I wrote earlier this week about Ervin Santana serving up homers at a historic rate and wondered if getting bumped from the rotation might be the only thing to keep him from setting records.
It turns out the answer may be yes, as Mark Saxon of ESPN Los Angeles speculates that the Angels are running out of patience with Santana, who’s 3-7 with a 5.74 ERA and 18 homers allowed in 13 starts.
Of course, Saxon also notes that Mike Scioscia “continues to insist that Santana’s spot in the rotation is secure.” And the manager is right to be patient, because Santana has been a solid mid-rotation starter for most of the past seven seasons and posted a 3.66 ERA in 66 starts between 2010 and 2011.
However, if Santana continues to serve up batting practice once Jered Weaver returns from the disabled list the Angels may have a decision on their hands. Santana is under team control for next season, but right now picking up his $13 million option seems very unlikely and in that case there won’t be a ton of motivation to stick with an impending free agent.
The Modern Era ballot was revealed last month. The results have been announced on Sunday night. Jack Morris and Alan Trammell will be inducted into the Hall of Fame next summer.
Morris, now 62, pitched parts of 18 seasons in the majors, 14 of which were spent with the Tigers. He played on four championship teams: the 1984 Tigers, the 1991 Twins, and the 1992-93 Blue Jays. While his regular season stats weren’t terribly impressive beyond his 254 wins, Morris has always had a decent amount of Hall of Fame support due to his postseason performances. Morris shut the Braves out over 10 innings in Game 7 of the ’91 World Series. That being said, his postseason ERA of 3.80 isn’t far off his regular season ERA of 3.90. If you ask me, Morris doesn’t pass muster for the Hall of Fame. He now has the highest career ERA of any pitcher in the Hall.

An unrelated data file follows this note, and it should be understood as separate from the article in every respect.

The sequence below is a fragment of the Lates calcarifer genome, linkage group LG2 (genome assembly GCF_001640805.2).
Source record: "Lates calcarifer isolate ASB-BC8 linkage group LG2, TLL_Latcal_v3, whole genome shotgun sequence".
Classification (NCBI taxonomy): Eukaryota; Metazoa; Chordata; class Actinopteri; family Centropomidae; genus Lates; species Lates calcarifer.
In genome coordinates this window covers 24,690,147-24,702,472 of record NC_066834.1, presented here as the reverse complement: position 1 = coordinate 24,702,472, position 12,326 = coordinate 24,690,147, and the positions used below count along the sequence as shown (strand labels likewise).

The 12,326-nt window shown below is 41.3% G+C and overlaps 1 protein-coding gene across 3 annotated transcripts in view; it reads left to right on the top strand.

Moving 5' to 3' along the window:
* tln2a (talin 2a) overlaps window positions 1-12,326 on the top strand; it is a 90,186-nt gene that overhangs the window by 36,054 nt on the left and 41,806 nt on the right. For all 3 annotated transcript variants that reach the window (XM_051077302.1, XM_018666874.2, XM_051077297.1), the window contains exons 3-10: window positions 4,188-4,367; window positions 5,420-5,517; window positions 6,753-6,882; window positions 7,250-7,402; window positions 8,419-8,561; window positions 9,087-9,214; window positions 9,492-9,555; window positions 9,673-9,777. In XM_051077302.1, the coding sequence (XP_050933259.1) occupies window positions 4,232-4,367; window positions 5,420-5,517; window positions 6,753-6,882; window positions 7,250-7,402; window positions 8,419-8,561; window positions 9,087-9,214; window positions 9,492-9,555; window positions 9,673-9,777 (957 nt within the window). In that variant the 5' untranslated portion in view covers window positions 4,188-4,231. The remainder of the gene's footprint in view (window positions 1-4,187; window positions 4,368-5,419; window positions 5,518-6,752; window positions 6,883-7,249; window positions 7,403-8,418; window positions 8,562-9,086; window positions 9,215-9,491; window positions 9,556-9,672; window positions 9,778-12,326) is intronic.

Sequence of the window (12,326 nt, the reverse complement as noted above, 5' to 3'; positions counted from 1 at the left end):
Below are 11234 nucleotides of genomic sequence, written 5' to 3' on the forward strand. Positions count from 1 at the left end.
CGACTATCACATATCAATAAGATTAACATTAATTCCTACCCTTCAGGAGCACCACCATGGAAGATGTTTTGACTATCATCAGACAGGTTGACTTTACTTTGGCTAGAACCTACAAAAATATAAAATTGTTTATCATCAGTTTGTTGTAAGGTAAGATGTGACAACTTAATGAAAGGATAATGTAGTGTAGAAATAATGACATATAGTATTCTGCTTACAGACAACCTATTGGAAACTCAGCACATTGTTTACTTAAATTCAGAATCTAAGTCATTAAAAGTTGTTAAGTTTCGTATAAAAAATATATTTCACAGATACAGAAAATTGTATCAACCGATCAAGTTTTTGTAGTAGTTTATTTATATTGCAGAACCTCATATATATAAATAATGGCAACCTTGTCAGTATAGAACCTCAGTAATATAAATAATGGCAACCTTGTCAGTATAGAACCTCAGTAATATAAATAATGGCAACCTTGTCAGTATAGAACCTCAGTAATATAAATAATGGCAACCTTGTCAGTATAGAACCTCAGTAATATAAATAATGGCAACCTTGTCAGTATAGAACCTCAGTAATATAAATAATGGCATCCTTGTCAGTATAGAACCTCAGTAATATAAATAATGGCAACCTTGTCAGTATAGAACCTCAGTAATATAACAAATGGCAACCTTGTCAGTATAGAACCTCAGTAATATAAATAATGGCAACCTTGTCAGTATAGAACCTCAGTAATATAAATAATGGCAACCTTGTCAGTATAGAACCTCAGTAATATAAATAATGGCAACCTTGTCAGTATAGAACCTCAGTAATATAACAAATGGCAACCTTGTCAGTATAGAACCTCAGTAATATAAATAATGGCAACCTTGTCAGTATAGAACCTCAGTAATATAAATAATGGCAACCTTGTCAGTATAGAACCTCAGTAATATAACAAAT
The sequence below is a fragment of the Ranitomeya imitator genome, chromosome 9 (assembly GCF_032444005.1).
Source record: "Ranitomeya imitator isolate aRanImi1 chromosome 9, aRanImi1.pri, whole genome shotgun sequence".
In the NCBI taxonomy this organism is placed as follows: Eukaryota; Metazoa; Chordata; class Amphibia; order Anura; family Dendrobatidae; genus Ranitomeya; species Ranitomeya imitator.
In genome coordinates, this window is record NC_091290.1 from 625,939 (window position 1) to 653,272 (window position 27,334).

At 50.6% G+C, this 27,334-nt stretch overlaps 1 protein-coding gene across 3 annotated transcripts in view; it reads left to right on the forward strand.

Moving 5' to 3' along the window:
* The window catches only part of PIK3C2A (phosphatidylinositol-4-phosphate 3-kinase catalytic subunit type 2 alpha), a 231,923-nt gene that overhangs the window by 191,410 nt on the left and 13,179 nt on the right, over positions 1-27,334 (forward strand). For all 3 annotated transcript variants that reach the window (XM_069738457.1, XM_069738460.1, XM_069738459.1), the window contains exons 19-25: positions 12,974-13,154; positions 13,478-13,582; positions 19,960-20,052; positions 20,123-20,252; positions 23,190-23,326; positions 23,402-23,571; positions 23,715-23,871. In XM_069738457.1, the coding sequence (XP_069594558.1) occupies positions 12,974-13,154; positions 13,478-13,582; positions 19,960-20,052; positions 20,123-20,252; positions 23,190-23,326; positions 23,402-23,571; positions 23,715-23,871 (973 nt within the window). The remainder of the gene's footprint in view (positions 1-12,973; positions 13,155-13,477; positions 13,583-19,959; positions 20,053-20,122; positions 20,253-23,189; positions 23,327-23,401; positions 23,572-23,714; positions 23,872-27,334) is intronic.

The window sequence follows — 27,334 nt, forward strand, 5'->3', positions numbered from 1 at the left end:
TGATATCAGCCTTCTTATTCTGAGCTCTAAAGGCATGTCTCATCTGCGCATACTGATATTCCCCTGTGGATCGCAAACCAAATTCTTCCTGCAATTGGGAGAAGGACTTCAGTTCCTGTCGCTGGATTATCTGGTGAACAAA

Trammel, now 59, had been unjustly kept out of the Hall of Fame despite a terrific career. He hit .285/.352/.415 across parts of 20 seasons from 1977-96, all with the Tigers. He was regarded as a tremendous defender and made a memorable combination up the middle with Lou Whitaker, who also played with the Tigers from 1977-95. According to Baseball Reference, Trammell racked up 70.4 Wins Above Replacement during his career, which is slightly more than Hall of Famer Barry Larkin (70.2) and as much as Hall of Famer Ron Santo (70.4).
Steve Garvey, Tommy John, Don Mattingly, Dale Murphy, Dave Parker, Ted Simmons, Luis Tiant, and Marvin Miller were not elected to the Hall of Fame. Miller continuing to be shut out is a travesty. Craig has written at length here about Miller’s exclusion.